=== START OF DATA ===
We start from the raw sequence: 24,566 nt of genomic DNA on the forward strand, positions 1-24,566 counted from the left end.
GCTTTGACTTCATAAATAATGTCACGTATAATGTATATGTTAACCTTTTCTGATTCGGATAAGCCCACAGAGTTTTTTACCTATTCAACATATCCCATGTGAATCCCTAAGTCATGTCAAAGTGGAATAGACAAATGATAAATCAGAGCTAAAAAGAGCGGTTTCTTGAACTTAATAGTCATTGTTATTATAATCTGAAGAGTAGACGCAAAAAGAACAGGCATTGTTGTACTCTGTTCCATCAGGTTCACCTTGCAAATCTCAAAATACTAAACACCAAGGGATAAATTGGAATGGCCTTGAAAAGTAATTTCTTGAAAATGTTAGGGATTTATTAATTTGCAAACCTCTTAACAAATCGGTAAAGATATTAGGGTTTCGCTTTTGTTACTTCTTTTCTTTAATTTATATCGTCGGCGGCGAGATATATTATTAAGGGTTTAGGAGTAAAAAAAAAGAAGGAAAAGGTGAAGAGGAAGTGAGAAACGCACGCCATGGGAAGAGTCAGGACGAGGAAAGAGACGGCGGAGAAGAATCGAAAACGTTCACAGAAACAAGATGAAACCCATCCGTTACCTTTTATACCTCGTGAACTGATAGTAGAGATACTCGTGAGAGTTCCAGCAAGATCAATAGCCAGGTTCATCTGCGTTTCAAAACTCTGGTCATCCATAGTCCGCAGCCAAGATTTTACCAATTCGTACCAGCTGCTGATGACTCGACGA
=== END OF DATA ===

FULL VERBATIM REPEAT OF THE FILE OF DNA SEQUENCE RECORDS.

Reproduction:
We start from the raw sequence: 24,566 nt of genomic DNA on the forward strand, positions 1-24,566 counted from the left end.
GCTTTGACTTCATAAATAATGTCACGTATAATGTATATGTTAACCTTTTCTGATTCGGATAAGCCCACAGAGTTTTTTACCTATTCAACATATCCCATGTGAATCCCTAAGTCATGTCAAAGTGGAATAGACAAATGATAAATCAGAGCTAAAAAGAGCGGTTTCTTGAACTTAATAGTCATTGTTATTATAATCTGAAGAGTAGACGCAAAAAGAACAGGCATTGTTGTACTCTGTTCCATCAGGTTCACCTTGCAAATCTCAAAATACTAAACACCAAGGGATAAATTGGAATGGCCTTGAAAAGTAATTTCTTGAAAATGTTAGGGATTTATTAATTTGCAAACCTCTTAACAAATCGGTAAAGATATTAGGGTTTCGCTTTTGTTACTTCTTTTCTTTAATTTATATCGTCGGCGGCGAGATATATTATTAAGGGTTTAGGAGTAAAAAAAAAGAAGGAAAAGGTGAAGAGGAAGTGAGAAACGCACGCCATGGGAAGAGTCAGGACGAGGAAAGAGACGGCGGAGAAGAATCGAAAACGTTCACAGAAACAAGATGAAACCCATCCGTTACCTTTTATACCTCGTGAACTGATAGTAGAGATACTCGTGAGAGTTCCAGCAAGATCAATAGCCAGGTTCATCTGCGTTTCAAAACTCTGGTCATCCATAGTCCGCAGCCAAGATTTTACCAATTCGTACCAGCTGCTGATGACTCGACGA